Q. What happens if a deceased worker has no dependents?
A. If a deceased worker has no dependents, only the related medical expenses and up to $7,500.00 of the burial expenses will be paid.
Q. When my claim was denied, I submitted my medical bills to my private health insurance carrier. What happens to the money that my health insurance company has paid?
A. If you are awarded worker’s compensation benefits, the benefits paid by your health insurance company should be reimbursed by your employer’s worker’s compensation insurance carrier. Make sure that this issue is addressed before signing the final settlement agreement. Otherwise, you will be responsible for reimbursing your private health insurance carrier with your settlement money.
Q. After my claim was denied, I applied for short-term disability benefits for the time that I was off of work. What happens to that money if I am awarded worker’s compensation benefits?
A. If you are awarded worker’s compensation benefits, you may only claim the difference—if any—between the short or long-term-disability pay that you received and what you would have been entitled to in TTD benefits. The worker’s compensation insurance carrier should then reimburse the short or long-term disability carrier what was paid to you. However, you might be entitled to both TTD & STD/LTD if you paid the STD/LTD premium.
Q. I received unemployment benefits because I was laid off after I was injured at work. Does this affect my claim for lost wages?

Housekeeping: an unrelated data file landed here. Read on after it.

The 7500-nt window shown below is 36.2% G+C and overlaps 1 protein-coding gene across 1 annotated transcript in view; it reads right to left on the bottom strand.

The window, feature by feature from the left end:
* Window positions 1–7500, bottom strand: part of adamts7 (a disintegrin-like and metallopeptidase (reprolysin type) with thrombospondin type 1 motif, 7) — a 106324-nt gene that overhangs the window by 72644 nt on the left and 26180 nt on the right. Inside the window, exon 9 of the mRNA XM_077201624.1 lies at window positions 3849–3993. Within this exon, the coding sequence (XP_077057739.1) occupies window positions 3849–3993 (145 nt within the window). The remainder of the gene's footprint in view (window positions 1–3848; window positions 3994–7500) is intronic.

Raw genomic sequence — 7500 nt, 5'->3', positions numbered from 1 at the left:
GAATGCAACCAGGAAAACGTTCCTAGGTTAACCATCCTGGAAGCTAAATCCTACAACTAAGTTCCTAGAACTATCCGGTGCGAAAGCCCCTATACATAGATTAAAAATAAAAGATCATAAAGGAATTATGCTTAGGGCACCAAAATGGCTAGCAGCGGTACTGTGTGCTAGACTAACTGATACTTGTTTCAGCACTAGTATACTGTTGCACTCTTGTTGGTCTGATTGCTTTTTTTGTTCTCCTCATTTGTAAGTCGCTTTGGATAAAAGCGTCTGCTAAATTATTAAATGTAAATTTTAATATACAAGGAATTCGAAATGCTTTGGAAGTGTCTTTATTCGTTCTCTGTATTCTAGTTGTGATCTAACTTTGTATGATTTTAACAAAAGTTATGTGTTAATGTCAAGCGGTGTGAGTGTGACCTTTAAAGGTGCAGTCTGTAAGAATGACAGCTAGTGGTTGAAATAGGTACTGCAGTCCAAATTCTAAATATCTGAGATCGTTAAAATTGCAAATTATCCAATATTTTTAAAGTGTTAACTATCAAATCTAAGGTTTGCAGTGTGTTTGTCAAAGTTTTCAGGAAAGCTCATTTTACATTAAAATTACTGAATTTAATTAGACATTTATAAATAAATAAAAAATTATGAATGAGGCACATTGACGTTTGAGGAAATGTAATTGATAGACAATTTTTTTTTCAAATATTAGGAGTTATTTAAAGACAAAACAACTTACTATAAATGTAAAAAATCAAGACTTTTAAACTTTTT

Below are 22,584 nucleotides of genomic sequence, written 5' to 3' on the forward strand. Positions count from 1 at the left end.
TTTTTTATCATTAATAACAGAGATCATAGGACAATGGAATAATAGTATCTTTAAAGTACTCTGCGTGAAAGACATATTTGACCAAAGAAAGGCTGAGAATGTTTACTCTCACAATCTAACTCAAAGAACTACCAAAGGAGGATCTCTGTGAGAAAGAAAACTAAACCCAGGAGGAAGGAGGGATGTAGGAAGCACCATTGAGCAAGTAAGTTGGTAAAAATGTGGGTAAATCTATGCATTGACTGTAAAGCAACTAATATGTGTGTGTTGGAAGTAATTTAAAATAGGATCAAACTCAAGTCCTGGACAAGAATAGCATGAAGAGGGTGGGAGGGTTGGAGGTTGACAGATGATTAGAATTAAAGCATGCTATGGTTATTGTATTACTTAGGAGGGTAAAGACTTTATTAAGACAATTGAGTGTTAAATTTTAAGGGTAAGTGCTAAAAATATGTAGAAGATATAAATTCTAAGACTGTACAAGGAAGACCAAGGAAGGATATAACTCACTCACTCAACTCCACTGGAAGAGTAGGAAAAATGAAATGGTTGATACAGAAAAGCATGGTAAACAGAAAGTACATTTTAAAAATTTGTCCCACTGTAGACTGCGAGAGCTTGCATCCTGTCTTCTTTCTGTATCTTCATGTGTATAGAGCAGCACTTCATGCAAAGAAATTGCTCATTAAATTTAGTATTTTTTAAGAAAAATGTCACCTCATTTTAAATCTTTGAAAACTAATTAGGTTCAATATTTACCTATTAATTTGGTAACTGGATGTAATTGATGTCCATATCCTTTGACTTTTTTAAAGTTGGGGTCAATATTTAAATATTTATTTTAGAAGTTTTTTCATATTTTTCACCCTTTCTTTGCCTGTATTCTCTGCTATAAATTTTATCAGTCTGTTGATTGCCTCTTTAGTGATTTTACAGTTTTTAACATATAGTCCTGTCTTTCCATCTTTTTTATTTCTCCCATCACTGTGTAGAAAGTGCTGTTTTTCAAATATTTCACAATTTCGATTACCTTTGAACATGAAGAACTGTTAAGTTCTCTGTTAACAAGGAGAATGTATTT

A. Possibly. If the period of time that you claim for unemployment is the same as the time that you were off of work because of your work injury, you may or may not receive TTD pay for this same period of time. Your employer’s worker’s compensation insurance carrier will not pay you more than the difference, if any, between what you were paid through unemployment and what you should have been paid through worker’s compensation.
Information about medical treatment and authorized care
Q. I do not like the doctor that the worker’s compensation insurance carrier has chosen for me. Can I choose a different doctor?
A. No. If you choose a different doctor or choose to stop seeing the doctor chosen for you, your benefits may be terminated or suspended for non-compliance. In Indiana, the worker’s compensation insurance carrier has the right to choose the doctors who examine you. If you seek treatment with a doctor not chosen by the insurance company, you will be responsible for paying for that treatment. However, if you have “good cause”, the insurance carrier might be required to pay for your own doctor.